diane black

Black campaigns with Ramsey, talks drug addiction at ETSU

While campaigning for governor in the Tri-Cities area Monday, U.S. Rep. Diane Black stopped by East Tennessee State University’s Bill Gatton of College of Pharmacy to participate in a roundtable discussion on drug addiction treatment and prevention research, reports the Johnson City Press.

Accompanied by former Lt. Gov. Ron Ramsey, who now serves as her campaign co-chair, Black listened attentively and asked many questions, even interjecting at times to ask for clarification or provide her own feedback.

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TN Tech research used in lobbying ‘eviscerated’ by some professors

“Growing faculty outrage” prompted a Tennessee Technological University internal investigation into the validity of the school research that was financed by a Tennessee company, then used by U.S. Rep. Diane Black in supporting the company’s viewpoint on federal air pollution regulations, reports The Tennessean. Tech’s president suggests the internal review may “exonerate the innocent.”

Professors have eviscerated the results of a $39,000 study commissioned by Fitzgerald Glider Kits, a Byrdstown-based trucking company that makes rebuilt diesel engines. The findings suggested those engines do not emit more harmful emissions than new engines.

The study, summarized in a June 2017 letter to U.S. Rep. Diane Black that was signed by university President Phil Oldham, was used to lobby to keep a measure that allows rebuilt diesel engines used in glider kits to be exempt from modern federal emissions rules.

The problem, as reported Thursday in The New York Times, is that the Tennessee Tech research is contradicted by an Environmental Protection Agency analysis that found emissions from glider kits are much more dangerous than emissions from new engines. (Note: The Times report also says Black got $225,000 in gubernatorial campaign contributions from donor tied to Fitzgerald. Previous post HERE.)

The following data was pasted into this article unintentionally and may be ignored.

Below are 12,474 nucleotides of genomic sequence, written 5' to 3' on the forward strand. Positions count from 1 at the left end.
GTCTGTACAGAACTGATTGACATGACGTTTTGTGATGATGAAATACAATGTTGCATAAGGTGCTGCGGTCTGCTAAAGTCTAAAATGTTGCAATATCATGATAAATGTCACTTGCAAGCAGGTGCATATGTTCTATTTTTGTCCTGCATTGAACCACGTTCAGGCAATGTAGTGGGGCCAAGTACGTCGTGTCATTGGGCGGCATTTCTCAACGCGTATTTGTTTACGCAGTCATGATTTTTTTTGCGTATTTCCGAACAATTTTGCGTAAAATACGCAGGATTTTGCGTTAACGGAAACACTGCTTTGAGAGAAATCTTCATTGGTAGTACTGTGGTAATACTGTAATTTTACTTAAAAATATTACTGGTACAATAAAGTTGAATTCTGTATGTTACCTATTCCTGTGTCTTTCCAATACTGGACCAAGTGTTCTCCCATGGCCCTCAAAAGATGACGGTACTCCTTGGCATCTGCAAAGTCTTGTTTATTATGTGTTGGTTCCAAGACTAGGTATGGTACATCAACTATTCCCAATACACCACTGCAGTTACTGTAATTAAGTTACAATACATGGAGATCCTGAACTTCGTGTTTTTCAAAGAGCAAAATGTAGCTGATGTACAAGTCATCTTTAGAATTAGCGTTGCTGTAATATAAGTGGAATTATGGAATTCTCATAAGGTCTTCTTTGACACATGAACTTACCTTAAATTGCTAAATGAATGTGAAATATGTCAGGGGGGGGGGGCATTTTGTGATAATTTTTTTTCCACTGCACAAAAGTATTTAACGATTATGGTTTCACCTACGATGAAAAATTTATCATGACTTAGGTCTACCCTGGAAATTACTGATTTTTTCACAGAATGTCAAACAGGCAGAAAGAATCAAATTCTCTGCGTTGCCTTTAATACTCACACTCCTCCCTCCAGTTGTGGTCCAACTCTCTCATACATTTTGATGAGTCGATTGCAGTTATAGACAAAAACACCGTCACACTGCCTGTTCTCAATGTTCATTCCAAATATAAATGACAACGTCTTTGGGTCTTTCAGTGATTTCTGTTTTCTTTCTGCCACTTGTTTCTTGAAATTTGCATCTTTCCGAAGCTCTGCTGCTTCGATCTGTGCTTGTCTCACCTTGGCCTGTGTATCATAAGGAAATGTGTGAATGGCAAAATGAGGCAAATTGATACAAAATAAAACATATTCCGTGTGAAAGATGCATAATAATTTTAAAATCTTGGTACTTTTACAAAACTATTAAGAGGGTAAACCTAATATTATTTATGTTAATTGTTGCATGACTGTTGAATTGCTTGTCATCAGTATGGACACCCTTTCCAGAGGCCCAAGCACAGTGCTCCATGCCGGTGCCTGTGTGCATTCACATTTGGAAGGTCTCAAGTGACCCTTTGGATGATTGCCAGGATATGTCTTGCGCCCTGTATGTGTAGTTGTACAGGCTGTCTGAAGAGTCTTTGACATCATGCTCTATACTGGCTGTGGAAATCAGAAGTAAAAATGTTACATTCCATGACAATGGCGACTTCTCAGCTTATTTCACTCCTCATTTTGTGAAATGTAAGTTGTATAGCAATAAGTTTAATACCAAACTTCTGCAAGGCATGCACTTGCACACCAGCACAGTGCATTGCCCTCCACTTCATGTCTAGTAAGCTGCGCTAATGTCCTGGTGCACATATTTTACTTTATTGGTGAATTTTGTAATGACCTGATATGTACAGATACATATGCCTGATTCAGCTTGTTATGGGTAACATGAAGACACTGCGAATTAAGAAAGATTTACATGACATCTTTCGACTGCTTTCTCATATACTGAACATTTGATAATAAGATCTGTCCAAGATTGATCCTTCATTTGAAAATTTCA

“This one has been called into some question, and so we’re following university policy to look into it based on concerns that have been expressed,” he said during a Thursday interview at the Cookeville campus. “Nothing has come to my attention at this point that concerns me but the fact that other people have raised concerns warrants us to take a look at it.”

But many professors, including members of the faculty senate, have demanded a more aggressive effort to distance the university from what they say is embarrassing research.

…In a letter to the head of the faculty senate, (interim College of Engineering Dean Darrell) Hoy recalled “urging (almost begging) that the Administration immediately suspend support for the project” during a Jan. 23 meeting.

“I realize this memo and the facts that I have brought to light may be a ‘professional suicide’ with regard to my position as Interim Dean,” Hoy wrote. “However, if that is what it takes to help force a more active response from the University and stop the damage to the College, I do it willingly and without hesitation.”